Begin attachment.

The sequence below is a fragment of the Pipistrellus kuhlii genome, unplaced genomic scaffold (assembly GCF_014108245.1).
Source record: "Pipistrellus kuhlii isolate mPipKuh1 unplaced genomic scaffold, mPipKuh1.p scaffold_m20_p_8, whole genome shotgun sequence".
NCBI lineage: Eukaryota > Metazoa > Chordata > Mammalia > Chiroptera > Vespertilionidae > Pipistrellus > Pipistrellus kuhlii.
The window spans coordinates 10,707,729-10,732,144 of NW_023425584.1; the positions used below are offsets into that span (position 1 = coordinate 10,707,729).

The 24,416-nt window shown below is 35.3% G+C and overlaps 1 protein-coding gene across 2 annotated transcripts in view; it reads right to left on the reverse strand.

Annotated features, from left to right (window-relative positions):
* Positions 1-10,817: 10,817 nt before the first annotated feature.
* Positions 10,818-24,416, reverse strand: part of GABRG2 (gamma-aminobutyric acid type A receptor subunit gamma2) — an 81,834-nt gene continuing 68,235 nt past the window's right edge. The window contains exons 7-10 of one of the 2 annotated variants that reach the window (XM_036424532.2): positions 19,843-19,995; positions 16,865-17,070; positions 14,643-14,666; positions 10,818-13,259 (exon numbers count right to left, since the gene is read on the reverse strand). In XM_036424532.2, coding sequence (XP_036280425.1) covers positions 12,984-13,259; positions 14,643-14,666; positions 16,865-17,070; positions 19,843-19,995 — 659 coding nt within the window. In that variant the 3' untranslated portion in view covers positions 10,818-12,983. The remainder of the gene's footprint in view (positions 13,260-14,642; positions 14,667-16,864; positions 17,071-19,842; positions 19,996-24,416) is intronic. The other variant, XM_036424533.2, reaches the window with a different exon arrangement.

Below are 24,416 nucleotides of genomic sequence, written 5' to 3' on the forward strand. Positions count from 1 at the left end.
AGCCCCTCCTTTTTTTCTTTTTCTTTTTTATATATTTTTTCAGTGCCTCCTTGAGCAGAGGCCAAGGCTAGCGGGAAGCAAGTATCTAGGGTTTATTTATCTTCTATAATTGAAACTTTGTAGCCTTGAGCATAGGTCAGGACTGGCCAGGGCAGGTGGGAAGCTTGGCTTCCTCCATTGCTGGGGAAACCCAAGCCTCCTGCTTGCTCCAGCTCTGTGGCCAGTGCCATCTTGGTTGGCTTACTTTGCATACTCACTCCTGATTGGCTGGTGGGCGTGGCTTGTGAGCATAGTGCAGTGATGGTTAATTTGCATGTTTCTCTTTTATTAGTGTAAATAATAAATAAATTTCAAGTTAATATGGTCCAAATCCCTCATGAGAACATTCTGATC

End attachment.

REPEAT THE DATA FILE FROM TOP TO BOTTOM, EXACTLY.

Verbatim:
The sequence below is a fragment of the Pipistrellus kuhlii genome, unplaced genomic scaffold (assembly GCF_014108245.1).
Source record: "Pipistrellus kuhlii isolate mPipKuh1 unplaced genomic scaffold, mPipKuh1.p scaffold_m20_p_8, whole genome shotgun sequence".
NCBI lineage: Eukaryota > Metazoa > Chordata > Mammalia > Chiroptera > Vespertilionidae > Pipistrellus > Pipistrellus kuhlii.
The window spans coordinates 10,707,729-10,732,144 of NW_023425584.1; the positions used below are offsets into that span (position 1 = coordinate 10,707,729).

The 24,416-nt window shown below is 35.3% G+C and overlaps 1 protein-coding gene across 2 annotated transcripts in view; it reads right to left on the reverse strand.

Annotated features, from left to right (window-relative positions):
* Positions 1-10,817: 10,817 nt before the first annotated feature.
* Positions 10,818-24,416, reverse strand: part of GABRG2 (gamma-aminobutyric acid type A receptor subunit gamma2) — an 81,834-nt gene continuing 68,235 nt past the window's right edge. The window contains exons 7-10 of one of the 2 annotated variants that reach the window (XM_036424532.2): positions 19,843-19,995; positions 16,865-17,070; positions 14,643-14,666; positions 10,818-13,259 (exon numbers count right to left, since the gene is read on the reverse strand). In XM_036424532.2, coding sequence (XP_036280425.1) covers positions 12,984-13,259; positions 14,643-14,666; positions 16,865-17,070; positions 19,843-19,995 — 659 coding nt within the window. In that variant the 3' untranslated portion in view covers positions 10,818-12,983. The remainder of the gene's footprint in view (positions 13,260-14,642; positions 14,667-16,864; positions 17,071-19,842; positions 19,996-24,416) is intronic. The other variant, XM_036424533.2, reaches the window with a different exon arrangement.

Below are 24,416 nucleotides of genomic sequence, written 5' to 3' on the forward strand. Positions count from 1 at the left end.
AGCCCCTCCTTTTTTTCTTTTTCTTTTTTATATATTTTTTCAGTGCCTCCTTGAGCAGAGGCCAAGGCTAGCGGGAAGCAAGTATCTAGGGTTTATTTATCTTCTATAATTGAAACTTTGTAGCCTTGAGCATAGGTCAGGACTGGCCAGGGCAGGTGGGAAGCTTGGCTTCCTCCATTGCTGGGGAAACCCAAGCCTCCTGCTTGCTCCAGCTCTGTGGCCAGTGCCATCTTGGTTGGCTTACTTTGCATACTCACTCCTGATTGGCTGGTGGGCGTGGCTTGTGAGCATAGTGCAGTGATGGTTAATTTGCATGTTTCTCTTTTATTAGTGTAAATAATAAATAAATTTCAAGTTAATATGGTCCAAATCCCTCATGAGAACATTCTGATC